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Green Building Bible, Fourth Edition
Green Building Bible, fourth edition (both books)
These two books are the perfect starting place to help you get to grips with one of the most vitally important aspects of our society - our homes and living environment.

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    • CommentAuthorSolar bore
    • CommentTimeJul 16th 2007
    was talking to builder working on extension. near to me.
    So far built its a single skin using 4" blocks I asked are you not building an inner skin and how can it meet current regulations - his reply we are Dry-lining it with insulated plaster. will that satisfy regulations.
    No, I do not know of a plaster which comes anywhere near as effective as conventional insulations

    It could be that he plans to use a very thick insulation laminated plasterboard or suchlike. Even so, there are structural implications when only having a single skin masonry wall. I expect the Building Inspector will have something to say
    To answer the thread question, the standard u-value requirements for extensions are more onerous than new housing.

    Walls 0.3W/m2K
    Floor 0.22W/m2K
    Roof 0.16W/m2K [insulation at ceiling level]
    Roof 0.2W/n2K [insulation at rafter level]

    These can be 'traded off' by proportional area provided that no element has a u-value which exceeds 0.7W/m2K. Doing this is not worth the effort in my opinion.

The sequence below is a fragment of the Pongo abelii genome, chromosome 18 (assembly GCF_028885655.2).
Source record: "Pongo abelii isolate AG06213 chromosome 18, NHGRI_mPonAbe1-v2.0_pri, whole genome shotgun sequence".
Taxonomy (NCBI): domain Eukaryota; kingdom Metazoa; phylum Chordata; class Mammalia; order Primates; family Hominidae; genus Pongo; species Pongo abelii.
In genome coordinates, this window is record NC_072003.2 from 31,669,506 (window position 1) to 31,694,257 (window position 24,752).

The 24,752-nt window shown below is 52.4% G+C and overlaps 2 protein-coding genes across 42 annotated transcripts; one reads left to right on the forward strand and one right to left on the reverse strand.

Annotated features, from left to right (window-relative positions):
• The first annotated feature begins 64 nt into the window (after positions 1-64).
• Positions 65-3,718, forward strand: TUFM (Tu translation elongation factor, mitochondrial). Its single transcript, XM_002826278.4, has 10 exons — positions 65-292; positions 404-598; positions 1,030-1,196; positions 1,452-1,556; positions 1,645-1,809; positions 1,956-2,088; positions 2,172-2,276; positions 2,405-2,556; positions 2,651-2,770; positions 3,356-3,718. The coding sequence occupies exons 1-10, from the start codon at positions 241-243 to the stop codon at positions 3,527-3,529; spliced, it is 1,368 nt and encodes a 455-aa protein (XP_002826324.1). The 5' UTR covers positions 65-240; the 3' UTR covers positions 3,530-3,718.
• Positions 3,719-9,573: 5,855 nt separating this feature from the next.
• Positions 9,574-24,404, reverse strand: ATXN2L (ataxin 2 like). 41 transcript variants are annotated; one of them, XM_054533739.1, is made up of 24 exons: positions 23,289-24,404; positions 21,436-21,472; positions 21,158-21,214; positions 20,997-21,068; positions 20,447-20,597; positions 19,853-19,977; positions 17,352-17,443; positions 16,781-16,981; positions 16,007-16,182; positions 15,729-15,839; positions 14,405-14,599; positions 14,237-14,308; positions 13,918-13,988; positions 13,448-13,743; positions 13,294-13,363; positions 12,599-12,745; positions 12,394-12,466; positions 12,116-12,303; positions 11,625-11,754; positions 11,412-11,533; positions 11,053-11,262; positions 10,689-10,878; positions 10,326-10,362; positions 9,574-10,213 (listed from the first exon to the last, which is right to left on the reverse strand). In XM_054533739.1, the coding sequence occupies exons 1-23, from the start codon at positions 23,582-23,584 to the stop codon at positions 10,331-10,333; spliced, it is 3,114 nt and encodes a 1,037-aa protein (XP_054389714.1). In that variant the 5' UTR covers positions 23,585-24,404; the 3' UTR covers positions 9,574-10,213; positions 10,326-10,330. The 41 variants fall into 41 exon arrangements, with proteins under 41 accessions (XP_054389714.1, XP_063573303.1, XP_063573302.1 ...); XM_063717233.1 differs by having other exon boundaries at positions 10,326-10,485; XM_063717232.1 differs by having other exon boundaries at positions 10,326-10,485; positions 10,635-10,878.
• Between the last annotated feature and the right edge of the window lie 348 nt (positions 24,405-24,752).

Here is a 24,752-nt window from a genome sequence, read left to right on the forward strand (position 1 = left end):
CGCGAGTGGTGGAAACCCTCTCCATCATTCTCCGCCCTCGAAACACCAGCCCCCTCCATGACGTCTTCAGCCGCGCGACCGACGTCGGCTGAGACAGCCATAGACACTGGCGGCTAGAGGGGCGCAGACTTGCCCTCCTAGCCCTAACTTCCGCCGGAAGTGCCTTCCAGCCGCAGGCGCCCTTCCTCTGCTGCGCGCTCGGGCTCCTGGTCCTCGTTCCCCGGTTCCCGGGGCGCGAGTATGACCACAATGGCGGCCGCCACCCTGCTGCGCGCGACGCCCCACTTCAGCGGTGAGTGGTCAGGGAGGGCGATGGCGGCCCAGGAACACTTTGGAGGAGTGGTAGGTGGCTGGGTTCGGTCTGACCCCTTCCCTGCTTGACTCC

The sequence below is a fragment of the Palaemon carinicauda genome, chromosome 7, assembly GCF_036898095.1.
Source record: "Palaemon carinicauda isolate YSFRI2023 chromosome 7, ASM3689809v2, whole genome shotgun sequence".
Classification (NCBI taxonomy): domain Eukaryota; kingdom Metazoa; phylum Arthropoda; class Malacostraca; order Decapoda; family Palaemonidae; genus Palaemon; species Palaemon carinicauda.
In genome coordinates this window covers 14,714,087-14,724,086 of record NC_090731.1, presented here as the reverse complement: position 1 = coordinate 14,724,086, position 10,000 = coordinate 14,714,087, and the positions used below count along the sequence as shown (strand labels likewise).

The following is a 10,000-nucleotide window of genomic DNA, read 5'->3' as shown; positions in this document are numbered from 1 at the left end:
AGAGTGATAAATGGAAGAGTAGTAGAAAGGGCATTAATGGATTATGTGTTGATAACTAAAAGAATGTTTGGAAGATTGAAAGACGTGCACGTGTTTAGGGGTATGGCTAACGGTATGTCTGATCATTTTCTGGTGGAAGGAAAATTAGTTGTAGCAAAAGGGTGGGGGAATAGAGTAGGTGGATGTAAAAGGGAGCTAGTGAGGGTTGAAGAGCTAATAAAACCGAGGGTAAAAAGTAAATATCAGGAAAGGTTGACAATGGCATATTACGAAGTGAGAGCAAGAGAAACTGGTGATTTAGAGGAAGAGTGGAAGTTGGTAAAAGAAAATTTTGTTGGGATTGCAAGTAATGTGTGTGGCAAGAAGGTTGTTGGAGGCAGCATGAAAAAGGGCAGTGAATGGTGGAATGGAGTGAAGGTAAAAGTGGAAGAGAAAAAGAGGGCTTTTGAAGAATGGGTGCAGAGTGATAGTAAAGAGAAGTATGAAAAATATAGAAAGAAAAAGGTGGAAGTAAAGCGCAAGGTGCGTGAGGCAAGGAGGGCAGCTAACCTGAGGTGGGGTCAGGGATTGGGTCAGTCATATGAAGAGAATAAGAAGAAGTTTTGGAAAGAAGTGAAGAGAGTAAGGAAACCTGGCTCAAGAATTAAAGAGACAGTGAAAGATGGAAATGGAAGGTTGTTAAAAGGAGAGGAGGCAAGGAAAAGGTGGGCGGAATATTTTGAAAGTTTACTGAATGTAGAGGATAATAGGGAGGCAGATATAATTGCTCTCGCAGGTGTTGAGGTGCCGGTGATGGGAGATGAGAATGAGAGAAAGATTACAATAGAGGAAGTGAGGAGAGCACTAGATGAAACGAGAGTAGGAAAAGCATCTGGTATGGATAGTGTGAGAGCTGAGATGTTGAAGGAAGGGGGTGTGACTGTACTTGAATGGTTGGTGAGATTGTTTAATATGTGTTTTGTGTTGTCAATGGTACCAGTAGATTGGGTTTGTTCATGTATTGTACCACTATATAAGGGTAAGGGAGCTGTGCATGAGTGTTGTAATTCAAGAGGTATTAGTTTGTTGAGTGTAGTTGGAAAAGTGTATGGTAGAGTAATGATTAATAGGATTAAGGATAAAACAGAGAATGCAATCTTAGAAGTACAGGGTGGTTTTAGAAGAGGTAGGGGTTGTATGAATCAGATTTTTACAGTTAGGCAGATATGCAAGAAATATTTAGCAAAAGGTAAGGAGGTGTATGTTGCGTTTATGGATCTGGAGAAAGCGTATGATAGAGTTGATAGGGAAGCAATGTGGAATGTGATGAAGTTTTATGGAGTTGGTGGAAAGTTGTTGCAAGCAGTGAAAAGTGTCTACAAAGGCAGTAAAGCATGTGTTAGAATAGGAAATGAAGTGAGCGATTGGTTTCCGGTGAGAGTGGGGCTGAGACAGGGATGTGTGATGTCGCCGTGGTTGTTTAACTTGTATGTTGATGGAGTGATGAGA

You can do a weighted average U-value calculation for the whole house plus an extension built according to the U-values in Mike's post and compare it to the extension insulated how you want to do it plus the house as it will be after the job is complete (e.g. you could up rate the loft insulation in the whole house as a trade off for higher levels of glazing in the extension). I've just done this where I had an uninsulated conservatory slab that I wanted to use for an extension.

    The extension I'm building has single skin block walls with external insulation. There are some guidelines in part A of the building regs that set out what thickness of wall is required in certain circumstances e.g. the side walls in my extension are 100mm block but the front wall has to be 215mm because it contains large openings. It is a bit complicated...
    Hi Chris, seems like you made the 'trade off' work for you. Did you need to do a SAP assessment?
    No Mike, although there was mention of this at one point. The building inspector just accepted a summary spreadsheet showing a weighted average U-value calculation (along with a copy of my workings). Basically, by increasing the depth of the insulation in the loft in the existing house, I compensated for the lack of insulation in the existing concrete slab. Quite a cost saving so was worth the effort in this case.
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